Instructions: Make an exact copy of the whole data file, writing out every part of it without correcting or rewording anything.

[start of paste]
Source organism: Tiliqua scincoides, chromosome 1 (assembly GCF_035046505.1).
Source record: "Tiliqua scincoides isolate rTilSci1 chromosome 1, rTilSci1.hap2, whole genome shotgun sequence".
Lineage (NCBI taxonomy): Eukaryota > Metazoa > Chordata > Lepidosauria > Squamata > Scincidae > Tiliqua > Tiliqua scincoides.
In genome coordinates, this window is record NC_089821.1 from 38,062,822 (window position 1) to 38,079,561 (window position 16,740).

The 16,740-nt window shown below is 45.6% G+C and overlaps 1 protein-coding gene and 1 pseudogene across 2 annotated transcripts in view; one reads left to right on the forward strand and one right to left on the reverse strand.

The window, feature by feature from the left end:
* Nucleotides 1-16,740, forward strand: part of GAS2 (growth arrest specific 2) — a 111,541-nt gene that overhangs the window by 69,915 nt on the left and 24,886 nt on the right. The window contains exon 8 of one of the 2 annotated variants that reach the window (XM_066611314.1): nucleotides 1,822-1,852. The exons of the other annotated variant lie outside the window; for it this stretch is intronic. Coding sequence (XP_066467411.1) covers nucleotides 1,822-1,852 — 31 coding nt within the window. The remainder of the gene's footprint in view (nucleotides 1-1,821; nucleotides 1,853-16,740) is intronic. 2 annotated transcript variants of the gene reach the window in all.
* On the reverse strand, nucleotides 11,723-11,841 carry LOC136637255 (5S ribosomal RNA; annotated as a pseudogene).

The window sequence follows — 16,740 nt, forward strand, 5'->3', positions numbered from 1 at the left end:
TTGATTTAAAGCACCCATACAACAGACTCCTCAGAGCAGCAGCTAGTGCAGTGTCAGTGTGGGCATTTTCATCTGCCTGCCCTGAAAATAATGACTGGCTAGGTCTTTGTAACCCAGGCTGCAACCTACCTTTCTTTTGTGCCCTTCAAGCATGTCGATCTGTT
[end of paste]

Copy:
Source organism: Tiliqua scincoides, chromosome 1 (assembly GCF_035046505.1).
Source record: "Tiliqua scincoides isolate rTilSci1 chromosome 1, rTilSci1.hap2, whole genome shotgun sequence".
Lineage (NCBI taxonomy): Eukaryota > Metazoa > Chordata > Lepidosauria > Squamata > Scincidae > Tiliqua > Tiliqua scincoides.
In genome coordinates, this window is record NC_089821.1 from 38,062,822 (window position 1) to 38,079,561 (window position 16,740).

The 16,740-nt window shown below is 45.6% G+C and overlaps 1 protein-coding gene and 1 pseudogene across 2 annotated transcripts in view; one reads left to right on the forward strand and one right to left on the reverse strand.

The window, feature by feature from the left end:
* Nucleotides 1-16,740, forward strand: part of GAS2 (growth arrest specific 2) — a 111,541-nt gene that overhangs the window by 69,915 nt on the left and 24,886 nt on the right. The window contains exon 8 of one of the 2 annotated variants that reach the window (XM_066611314.1): nucleotides 1,822-1,852. The exons of the other annotated variant lie outside the window; for it this stretch is intronic. Coding sequence (XP_066467411.1) covers nucleotides 1,822-1,852 — 31 coding nt within the window. The remainder of the gene's footprint in view (nucleotides 1-1,821; nucleotides 1,853-16,740) is intronic. 2 annotated transcript variants of the gene reach the window in all.
* On the reverse strand, nucleotides 11,723-11,841 carry LOC136637255 (5S ribosomal RNA; annotated as a pseudogene).

The window sequence follows — 16,740 nt, forward strand, 5'->3', positions numbered from 1 at the left end:
TTGATTTAAAGCACCCATACAACAGACTCCTCAGAGCAGCAGCTAGTGCAGTGTCAGTGTGGGCATTTTCATCTGCCTGCCCTGAAAATAATGACTGGCTAGGTCTTTGTAACCCAGGCTGCAACCTACCTTTCTTTTGTGCCCTTCAAGCATGTCGATCTGTT